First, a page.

The stomach acid consists of hydrochloric acid is a digestive fluid formed in the stomach. By activating digestive enzymes, it helps in digestion of proteins. Now, this stomach acid can be used to create a small voltaic cell. Scientists from MIT and Brigham and Women’s Hospital have created a small voltaic cell from acidic fluids in the stomach. This newly developed system can produce power to run small sensors or drug delivery devices.
Such type of ingestible systems can be used to sense physiological conditions such as temperature, heart rate, and breathing rate, or to deliver drugs to treat diseases such as malaria.
Research affiliate Giovanni Traverso said, “We need to come up with ways to power these ingestible systems for a long time. We see the GI tract as providing a really unique opportunity to house new systems for drug delivery and sensing, and fundamental to these systems is how they are powered.”
Scientists took inspiration from a very simple voltaic cell called the lemon battery. This lemon battery has two electrodes. 1. A galvanized nail 2. A copper penny. The battery carries current through electrodes while citric acid in lemon flows through.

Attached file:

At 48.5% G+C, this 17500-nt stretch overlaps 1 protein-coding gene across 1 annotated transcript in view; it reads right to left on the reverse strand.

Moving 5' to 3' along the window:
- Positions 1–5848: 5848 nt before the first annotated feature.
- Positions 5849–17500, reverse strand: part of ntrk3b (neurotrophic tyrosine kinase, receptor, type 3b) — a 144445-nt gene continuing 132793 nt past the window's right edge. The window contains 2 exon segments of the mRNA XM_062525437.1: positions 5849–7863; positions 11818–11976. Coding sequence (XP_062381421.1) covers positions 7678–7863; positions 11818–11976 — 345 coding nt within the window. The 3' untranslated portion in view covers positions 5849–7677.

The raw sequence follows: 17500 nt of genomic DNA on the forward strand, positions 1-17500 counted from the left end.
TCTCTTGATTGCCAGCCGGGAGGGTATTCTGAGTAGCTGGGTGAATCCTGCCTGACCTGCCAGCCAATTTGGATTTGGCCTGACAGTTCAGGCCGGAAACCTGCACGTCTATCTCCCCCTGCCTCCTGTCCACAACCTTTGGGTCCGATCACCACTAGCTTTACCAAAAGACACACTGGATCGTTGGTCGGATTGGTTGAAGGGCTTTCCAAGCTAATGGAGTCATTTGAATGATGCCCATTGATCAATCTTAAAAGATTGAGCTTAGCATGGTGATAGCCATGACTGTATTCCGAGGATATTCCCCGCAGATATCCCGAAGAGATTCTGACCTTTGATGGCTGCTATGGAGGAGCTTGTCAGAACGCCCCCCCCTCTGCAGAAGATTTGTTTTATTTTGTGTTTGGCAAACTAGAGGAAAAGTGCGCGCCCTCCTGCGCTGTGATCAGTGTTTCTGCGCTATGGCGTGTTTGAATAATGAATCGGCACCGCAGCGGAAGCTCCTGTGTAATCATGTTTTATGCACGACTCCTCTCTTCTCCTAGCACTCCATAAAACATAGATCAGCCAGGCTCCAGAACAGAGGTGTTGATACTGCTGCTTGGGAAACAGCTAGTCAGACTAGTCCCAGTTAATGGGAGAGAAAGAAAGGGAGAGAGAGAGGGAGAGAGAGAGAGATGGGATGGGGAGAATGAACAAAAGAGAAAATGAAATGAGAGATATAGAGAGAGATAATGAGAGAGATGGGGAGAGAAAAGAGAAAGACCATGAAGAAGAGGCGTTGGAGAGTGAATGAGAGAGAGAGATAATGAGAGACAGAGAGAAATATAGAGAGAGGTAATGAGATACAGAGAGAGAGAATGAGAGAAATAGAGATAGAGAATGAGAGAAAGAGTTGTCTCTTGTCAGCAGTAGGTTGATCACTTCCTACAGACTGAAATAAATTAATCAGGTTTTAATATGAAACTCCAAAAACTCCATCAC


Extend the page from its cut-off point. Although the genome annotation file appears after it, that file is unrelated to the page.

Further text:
In this ingestible sensor, scientists embed two electrodes made from zinc and copper. The zinc emits ions into the acid to power the circuit. This causes generation of energy to power a commercial temperature sensor and a 900-megahertz transmitter.
The device took almost a week to travel through the digestive track while experimenting on pigs. When it reached the stomach, the voltaic cell produced enough energy to power a temperature sensor. It has 2 meters transfer range with a signal sent every 12 seconds for sending data wirelessly.
Once the device moved into the small intestine it generated only about 1/100 of what it produced in the stomach.
Currently, the system has the size as cylinder- 40 millimeters long and 12 millimeters in diameter. But, physicists promised that they will soon make the capsule with one-third size of current prototype.
MIT Professor Anantha Chandrakasan said, “A big challenge in implantable medical devices involves managing energy generation, conversion, storage, and utilization. This work allows us to envision new medical devices where the body itself contributes to energy generation enabling a fully self-sustaining system.”
Scientists discovered that they could use the power generated by the voltaic cell to release drugs encapsulated by a gold film. This will help doctors to use the different dosage of drugs for controlling blood pressure.
MIT postdoc Phillip Nadeau said, “You could have a self-powered pill that would monitor your vital signs from inside for a couple of weeks. And you don’t even have to think about it. It just sits there making measurements and transmitting them to your phone.“